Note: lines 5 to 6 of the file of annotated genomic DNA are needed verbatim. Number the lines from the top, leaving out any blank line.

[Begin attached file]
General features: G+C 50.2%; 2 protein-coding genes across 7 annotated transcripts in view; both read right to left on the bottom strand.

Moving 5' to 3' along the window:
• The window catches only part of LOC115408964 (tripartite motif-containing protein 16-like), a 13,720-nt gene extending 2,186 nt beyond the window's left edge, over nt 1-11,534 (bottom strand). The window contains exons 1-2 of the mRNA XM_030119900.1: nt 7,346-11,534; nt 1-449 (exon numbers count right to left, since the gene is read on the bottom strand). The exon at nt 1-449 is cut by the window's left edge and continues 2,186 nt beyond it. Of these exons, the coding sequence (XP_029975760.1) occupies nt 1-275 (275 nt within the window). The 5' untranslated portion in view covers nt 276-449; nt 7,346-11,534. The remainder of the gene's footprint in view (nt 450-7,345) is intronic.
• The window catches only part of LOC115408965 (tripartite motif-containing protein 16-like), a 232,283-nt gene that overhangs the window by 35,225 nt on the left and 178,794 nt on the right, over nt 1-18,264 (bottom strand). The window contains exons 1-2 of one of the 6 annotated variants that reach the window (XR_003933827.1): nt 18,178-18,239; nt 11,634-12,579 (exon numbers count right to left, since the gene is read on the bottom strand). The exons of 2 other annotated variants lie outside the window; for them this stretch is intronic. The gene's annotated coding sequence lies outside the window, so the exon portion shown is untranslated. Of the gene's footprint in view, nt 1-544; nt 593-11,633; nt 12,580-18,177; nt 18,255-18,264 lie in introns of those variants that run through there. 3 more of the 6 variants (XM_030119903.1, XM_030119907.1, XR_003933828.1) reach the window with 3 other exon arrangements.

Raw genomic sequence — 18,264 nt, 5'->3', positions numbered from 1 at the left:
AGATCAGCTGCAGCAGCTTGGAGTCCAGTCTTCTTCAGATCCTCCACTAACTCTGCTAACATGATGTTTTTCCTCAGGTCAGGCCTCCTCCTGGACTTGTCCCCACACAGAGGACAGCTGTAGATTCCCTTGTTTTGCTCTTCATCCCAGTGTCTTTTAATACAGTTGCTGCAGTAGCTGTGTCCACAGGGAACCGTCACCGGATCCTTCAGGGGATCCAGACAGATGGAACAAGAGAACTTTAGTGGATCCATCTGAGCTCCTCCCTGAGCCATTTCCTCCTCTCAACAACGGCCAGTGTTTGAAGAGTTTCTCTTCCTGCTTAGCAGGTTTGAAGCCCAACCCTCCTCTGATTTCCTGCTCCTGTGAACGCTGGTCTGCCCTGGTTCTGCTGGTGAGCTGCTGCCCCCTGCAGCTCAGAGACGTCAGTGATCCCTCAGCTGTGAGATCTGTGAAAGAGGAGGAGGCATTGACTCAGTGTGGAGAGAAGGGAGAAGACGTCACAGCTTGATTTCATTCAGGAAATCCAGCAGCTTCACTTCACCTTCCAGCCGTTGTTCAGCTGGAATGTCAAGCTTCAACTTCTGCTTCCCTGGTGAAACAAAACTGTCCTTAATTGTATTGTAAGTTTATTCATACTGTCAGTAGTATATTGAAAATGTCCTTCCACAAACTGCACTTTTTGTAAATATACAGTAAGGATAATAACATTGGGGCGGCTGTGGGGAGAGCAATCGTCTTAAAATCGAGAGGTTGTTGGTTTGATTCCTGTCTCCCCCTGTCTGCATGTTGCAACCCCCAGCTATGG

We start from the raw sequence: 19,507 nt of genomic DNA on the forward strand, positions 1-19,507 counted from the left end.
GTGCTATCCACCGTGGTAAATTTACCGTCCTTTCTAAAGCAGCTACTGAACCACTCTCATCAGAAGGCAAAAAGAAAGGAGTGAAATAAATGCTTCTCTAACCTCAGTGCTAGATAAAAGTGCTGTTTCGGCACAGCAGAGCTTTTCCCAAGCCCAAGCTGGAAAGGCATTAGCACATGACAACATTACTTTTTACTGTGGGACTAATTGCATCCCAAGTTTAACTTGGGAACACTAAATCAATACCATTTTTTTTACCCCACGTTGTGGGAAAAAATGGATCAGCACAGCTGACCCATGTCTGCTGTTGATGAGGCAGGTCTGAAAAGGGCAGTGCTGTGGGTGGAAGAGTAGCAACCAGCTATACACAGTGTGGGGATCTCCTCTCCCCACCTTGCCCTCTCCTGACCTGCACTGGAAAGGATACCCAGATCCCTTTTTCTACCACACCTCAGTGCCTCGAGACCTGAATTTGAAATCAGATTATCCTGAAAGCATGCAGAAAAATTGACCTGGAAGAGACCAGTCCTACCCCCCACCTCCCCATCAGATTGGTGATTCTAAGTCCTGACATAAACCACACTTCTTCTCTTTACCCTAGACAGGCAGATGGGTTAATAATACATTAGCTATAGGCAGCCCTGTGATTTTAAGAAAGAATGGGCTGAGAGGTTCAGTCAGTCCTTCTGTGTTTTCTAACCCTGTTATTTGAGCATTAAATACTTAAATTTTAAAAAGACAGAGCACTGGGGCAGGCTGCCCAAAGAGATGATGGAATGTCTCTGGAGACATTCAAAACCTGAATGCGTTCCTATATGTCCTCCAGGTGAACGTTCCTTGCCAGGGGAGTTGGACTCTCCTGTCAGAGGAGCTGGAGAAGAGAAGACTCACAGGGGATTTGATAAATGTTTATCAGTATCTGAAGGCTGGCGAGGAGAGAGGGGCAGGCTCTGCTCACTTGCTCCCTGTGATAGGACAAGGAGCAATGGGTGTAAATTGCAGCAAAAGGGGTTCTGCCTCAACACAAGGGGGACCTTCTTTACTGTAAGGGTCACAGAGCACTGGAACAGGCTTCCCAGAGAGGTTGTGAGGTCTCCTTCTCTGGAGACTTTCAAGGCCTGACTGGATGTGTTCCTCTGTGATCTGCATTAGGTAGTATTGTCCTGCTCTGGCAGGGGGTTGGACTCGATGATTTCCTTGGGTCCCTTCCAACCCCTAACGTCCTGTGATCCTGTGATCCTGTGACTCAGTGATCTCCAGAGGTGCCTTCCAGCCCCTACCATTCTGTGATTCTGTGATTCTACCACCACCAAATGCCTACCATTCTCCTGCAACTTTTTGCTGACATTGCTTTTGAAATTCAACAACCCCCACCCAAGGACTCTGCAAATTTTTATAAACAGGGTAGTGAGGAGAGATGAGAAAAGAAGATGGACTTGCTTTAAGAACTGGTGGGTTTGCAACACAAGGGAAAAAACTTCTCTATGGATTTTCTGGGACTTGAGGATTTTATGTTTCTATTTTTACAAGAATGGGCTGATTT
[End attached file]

Raw genomic sequence — 18,264 nt, 5'->3', positions numbered from 1 at the left:
AGATCAGCTGCAGCAGCTTGGAGTCCAGTCTTCTTCAGATCCTCCACTAACTCTGCTAACATGATGTTTTTCCTCAGGTCAGGCCTCCTCCTGGACTTGTCCCCACACAGAGGACAGCTGTAGATTCCCTTGTTTTGCTCTTCATCCCAGTGTCTTTTAATACAGTTGCTGCAGTAGCTGTGTCCACAGGGAACCGTCACCGGATCCTTCAGGGGATCCAGACAGATGGAACAAGAGAACTTTAGTGGATCCATCTGAGCTCCTCCCTGAGCCATTTCCTCCTCTCAACAACGGCCAGTGTTTGAAGAGTTTCTCTTCCTGCTTAGCAGGTTTGAAGCCCAACCCTCCTCTGATTTCCTGCTCCTGTGAACGCTGGTCTGCCCTGGTTCTGCTGGTGAGCTGCTGCCCCCTGCAGCTCAGAGACGTCAGTGATCCCTCAGCTGTGAGATCTGTGAAAGAGGAGGAGGCATTGACTCAGTGTGGAGAGAAGGGAGAAGACGTCACAGCTTGATTTCATTCAGGAAATCCAGCAGCTTCACTTCACCTTCCAGCCGTTGTTCAGCTGGAATGTCAAGCTTCAACTTCTGCTTCCCTGGTGAAACAAAACTGTCCTTAATTGTATTGTAAGTTTATTCATACTGTCAGTAGTATATTGAAAATGTCCTTCCACAAACTGCACTTTTTGTAAATATACAGTAAGGATAATAACATTGGGGCGGCTGTGGGGAGAGCAATCGTCTTAAAATCGAGAGGTTGTTGGTTTGATTCCTGTCTCCCCCTGTCTGCATGTTGCAACCCCCAGCTATGG